The famous Ojai Music Festival, held yearly in the homonymous town of Southern California, boasts a 63-year-long tradition and a list of musical directors of the greatest available prestige and lasts four full days (10-13 June this year). In keeping with artistic director Thomas Morris' vision, every year brings a new musical director to the festival, and with them a different vision, performers and featured composers.
This year's king for a day was British composer George Benjamin, who brought with him his composing, conducting and programming talents as well as his beloved Ensemble Modern (easily one of Europe's top new music ensembles), on their first visit to the West Coast. Featured composers were Messiaen (Benjamin's teacher and life-long mentor), Ligeti, Schoenberg, Knussen, Carter (a cameo appearance), Stravinsky, Benjamin himself and Frank Zappa. (If you've just done a double-take on that last name, you are not alone: more on this below).
The first day was the least momentous, its evening concert providing an understated beginning to the Festival. As if to underline the preparatory nature of the evening, Benjamin held back a full display of the Ensemble Modern by programming chamber pieces (by Elliot Carter and two of Benjamin's current students) and the rare, eleven-instrument reduction of Schoenberg's Op. 16 Orchestral Pieces.
It takes courage to open a world-renowned festival with the unapologetically sharp idiom of emerging talent such as Saed Haddad and Steve Potter. But the taking of the risk paid off handsomely in both cases. Indeed, the high point of the concert was the wicked wit of Potter's Paradigms, a song cycle for piano and mezzo, which the composer chose to present via a quick anthology of five songs (some of them mere snippets). Aside from the shortest pieces (some vocal hissing and the dampened lower octaves of the piano entitled 'three part Sinfonia', a cabaret-style ten-second snippet entitled 'l'ennui') the fulcrum of the mini cycle was Potter's setting of Ferlinghetti 'what could she say to the fantastic foolybear'.
We got a taste of the breadth of Potter's palette in his setting of Ferlinghetti's wryly ironic poem about the psychedelic bewilderment of a young woman following sexual initiation. Mezzo soprano Hilary Summers's part is full of grunts, gags and gasps shadowed by a piano that balances nervous quicksilver with a tongue-in-cheek call to order in the guise of a aggressive falling sixth in the lower register. This is music with an undeniable punch, whose razor edge was unmatched by the somewhat labored instrumental writing of Carter's oboe quartet. Despite the quality of both performance and score, Schoenberg's reduction of his op. 16 lost much of its eerie halo (and its resonant bass) to the dodecaphonic quest for musical hygiene of which the instrumentation was surely a symptom.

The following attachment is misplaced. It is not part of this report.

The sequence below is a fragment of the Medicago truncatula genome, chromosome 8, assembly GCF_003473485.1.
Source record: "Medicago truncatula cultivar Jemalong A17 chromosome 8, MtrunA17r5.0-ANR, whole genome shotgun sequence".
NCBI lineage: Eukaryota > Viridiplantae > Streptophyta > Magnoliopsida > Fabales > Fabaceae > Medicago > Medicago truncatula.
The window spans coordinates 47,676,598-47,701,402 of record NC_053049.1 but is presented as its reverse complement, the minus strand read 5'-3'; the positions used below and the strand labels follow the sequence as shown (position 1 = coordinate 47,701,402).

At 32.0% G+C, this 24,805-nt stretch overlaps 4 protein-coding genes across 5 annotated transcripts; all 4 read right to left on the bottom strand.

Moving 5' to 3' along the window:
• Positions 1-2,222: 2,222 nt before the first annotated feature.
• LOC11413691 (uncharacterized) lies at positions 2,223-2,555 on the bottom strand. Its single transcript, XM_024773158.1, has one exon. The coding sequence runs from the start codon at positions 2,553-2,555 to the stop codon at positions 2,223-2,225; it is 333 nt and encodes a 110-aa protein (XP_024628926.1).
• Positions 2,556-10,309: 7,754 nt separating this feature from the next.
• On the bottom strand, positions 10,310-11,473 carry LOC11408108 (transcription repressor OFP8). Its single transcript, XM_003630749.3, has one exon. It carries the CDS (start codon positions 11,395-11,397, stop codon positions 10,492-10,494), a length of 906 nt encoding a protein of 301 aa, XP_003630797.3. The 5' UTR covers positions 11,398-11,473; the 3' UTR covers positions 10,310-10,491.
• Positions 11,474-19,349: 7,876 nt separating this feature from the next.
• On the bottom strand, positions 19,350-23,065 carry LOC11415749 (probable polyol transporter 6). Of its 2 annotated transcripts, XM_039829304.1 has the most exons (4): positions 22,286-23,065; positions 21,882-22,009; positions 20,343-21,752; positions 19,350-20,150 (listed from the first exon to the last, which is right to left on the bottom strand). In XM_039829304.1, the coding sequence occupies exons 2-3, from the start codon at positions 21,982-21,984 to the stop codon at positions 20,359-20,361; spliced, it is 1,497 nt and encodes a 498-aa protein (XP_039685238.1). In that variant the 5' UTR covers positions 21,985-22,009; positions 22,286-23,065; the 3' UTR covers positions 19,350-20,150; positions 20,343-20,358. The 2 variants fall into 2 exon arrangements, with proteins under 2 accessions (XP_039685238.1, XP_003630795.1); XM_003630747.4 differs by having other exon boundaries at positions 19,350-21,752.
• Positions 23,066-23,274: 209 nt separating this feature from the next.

Friday brought with it a sea change: hundreds of Zappa fans descended on Ojai for a morning symposium and an evening concert. The shift was remarkable, the new audience a far cry from the seasoned contemporary-music consumers that make up the typical Ojai audience. The clash between popular and elite culture highlighted both the sinew of Zappa's artistic personality and the vagaries of his legacy: caught between art-composer ambitions and success as a rock star, leaving few scores but many unnotated compositions recorded on his medium of choice (the synclavier, a type of ante-litteram synthesizer).
Contemporary music aficionados feel obliged to sit through interminable quarter hours without so much as batting an eyelid; by contrast, the enthusiasm of the Zappa audience was immediately striking. Then again, the two Varèse pieces at the centre of the programme were greeted with obvious indifference. Granted, the rock amplification that buttressed the Ensemble Modern as they launched into Zappa had the inevitable effect of making the lone flute of Varèse's Density 21.5 like plain old vanilla. Something of an apologetic hurry interfered with Dietmar Wiesner's expressivity during Varèse's masterly monody (in the circumstances, I'd have rushed too), and the end of Octandre, which blended straight into the ensuing Zappa number, was greeted with obvious relief.
What of Zappa's music? Is it the obvious cipher of its composer's musical ambiguity? Much of it is has been transcribed from its original synclavier form, and betrays its original medium: A tendency to stack sounds veers dangerously between garishness and awesome physical presence. With much of it—the audience's beloved G-spot Tornado comes to mind—the rhythm section entrances, but the lack of purposeful harmonic movement can tire those who have been trained to listen for such complexity. Many numbers are pervaded with a sharply satirical humor that makes one think of an amped-up and updated Kurt Weill.
Photos: Ojai Festival's Libbey Bowl (Credits: Axel Koester); Ensemble Modern (Credits: Manu Theobald)
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